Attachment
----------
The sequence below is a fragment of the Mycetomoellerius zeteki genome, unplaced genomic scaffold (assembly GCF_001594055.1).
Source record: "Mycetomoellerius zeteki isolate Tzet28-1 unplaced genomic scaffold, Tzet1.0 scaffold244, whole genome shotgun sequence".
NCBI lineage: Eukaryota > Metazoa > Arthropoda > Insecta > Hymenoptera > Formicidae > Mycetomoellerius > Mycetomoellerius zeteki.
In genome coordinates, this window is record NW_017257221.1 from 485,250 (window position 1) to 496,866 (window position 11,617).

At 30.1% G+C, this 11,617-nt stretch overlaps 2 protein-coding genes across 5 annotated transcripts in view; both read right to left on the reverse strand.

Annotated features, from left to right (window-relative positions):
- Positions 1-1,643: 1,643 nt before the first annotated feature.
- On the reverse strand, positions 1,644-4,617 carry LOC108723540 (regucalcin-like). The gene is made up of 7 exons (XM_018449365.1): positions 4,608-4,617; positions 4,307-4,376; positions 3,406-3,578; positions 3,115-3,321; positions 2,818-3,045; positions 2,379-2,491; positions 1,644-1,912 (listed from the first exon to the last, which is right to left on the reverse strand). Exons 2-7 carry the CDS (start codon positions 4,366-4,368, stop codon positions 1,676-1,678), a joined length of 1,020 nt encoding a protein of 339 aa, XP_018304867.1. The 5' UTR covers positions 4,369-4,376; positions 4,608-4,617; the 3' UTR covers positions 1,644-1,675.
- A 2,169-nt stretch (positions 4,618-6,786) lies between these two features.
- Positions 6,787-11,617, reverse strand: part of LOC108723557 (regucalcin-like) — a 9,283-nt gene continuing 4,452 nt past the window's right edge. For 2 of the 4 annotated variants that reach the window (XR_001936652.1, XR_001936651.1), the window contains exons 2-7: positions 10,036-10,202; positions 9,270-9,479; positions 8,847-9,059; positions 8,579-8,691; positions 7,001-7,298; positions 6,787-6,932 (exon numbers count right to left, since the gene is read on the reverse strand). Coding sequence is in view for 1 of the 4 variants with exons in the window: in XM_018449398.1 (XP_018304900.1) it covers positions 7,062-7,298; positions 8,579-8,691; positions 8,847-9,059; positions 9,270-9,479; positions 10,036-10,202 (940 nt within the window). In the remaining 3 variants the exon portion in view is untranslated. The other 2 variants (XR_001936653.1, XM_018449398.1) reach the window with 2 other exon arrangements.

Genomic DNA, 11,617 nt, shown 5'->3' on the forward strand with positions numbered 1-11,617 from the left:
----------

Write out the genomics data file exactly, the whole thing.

The sequence below is a fragment of the Mycetomoellerius zeteki genome, unplaced genomic scaffold (assembly GCF_001594055.1).
Source record: "Mycetomoellerius zeteki isolate Tzet28-1 unplaced genomic scaffold, Tzet1.0 scaffold244, whole genome shotgun sequence".
NCBI lineage: Eukaryota > Metazoa > Arthropoda > Insecta > Hymenoptera > Formicidae > Mycetomoellerius > Mycetomoellerius zeteki.
In genome coordinates, this window is record NW_017257221.1 from 485,250 (window position 1) to 496,866 (window position 11,617).

At 30.1% G+C, this 11,617-nt stretch overlaps 2 protein-coding genes across 5 annotated transcripts in view; both read right to left on the reverse strand.

Annotated features, from left to right (window-relative positions):
- Positions 1-1,643: 1,643 nt before the first annotated feature.
- On the reverse strand, positions 1,644-4,617 carry LOC108723540 (regucalcin-like). The gene is made up of 7 exons (XM_018449365.1): positions 4,608-4,617; positions 4,307-4,376; positions 3,406-3,578; positions 3,115-3,321; positions 2,818-3,045; positions 2,379-2,491; positions 1,644-1,912 (listed from the first exon to the last, which is right to left on the reverse strand). Exons 2-7 carry the CDS (start codon positions 4,366-4,368, stop codon positions 1,676-1,678), a joined length of 1,020 nt encoding a protein of 339 aa, XP_018304867.1. The 5' UTR covers positions 4,369-4,376; positions 4,608-4,617; the 3' UTR covers positions 1,644-1,675.
- A 2,169-nt stretch (positions 4,618-6,786) lies between these two features.
- Positions 6,787-11,617, reverse strand: part of LOC108723557 (regucalcin-like) — a 9,283-nt gene continuing 4,452 nt past the window's right edge. For 2 of the 4 annotated variants that reach the window (XR_001936652.1, XR_001936651.1), the window contains exons 2-7: positions 10,036-10,202; positions 9,270-9,479; positions 8,847-9,059; positions 8,579-8,691; positions 7,001-7,298; positions 6,787-6,932 (exon numbers count right to left, since the gene is read on the reverse strand). Coding sequence is in view for 1 of the 4 variants with exons in the window: in XM_018449398.1 (XP_018304900.1) it covers positions 7,062-7,298; positions 8,579-8,691; positions 8,847-9,059; positions 9,270-9,479; positions 10,036-10,202 (940 nt within the window). In the remaining 3 variants the exon portion in view is untranslated. The other 2 variants (XR_001936653.1, XM_018449398.1) reach the window with 2 other exon arrangements.

Genomic DNA, 11,617 nt, shown 5'->3' on the forward strand with positions numbered 1-11,617 from the left: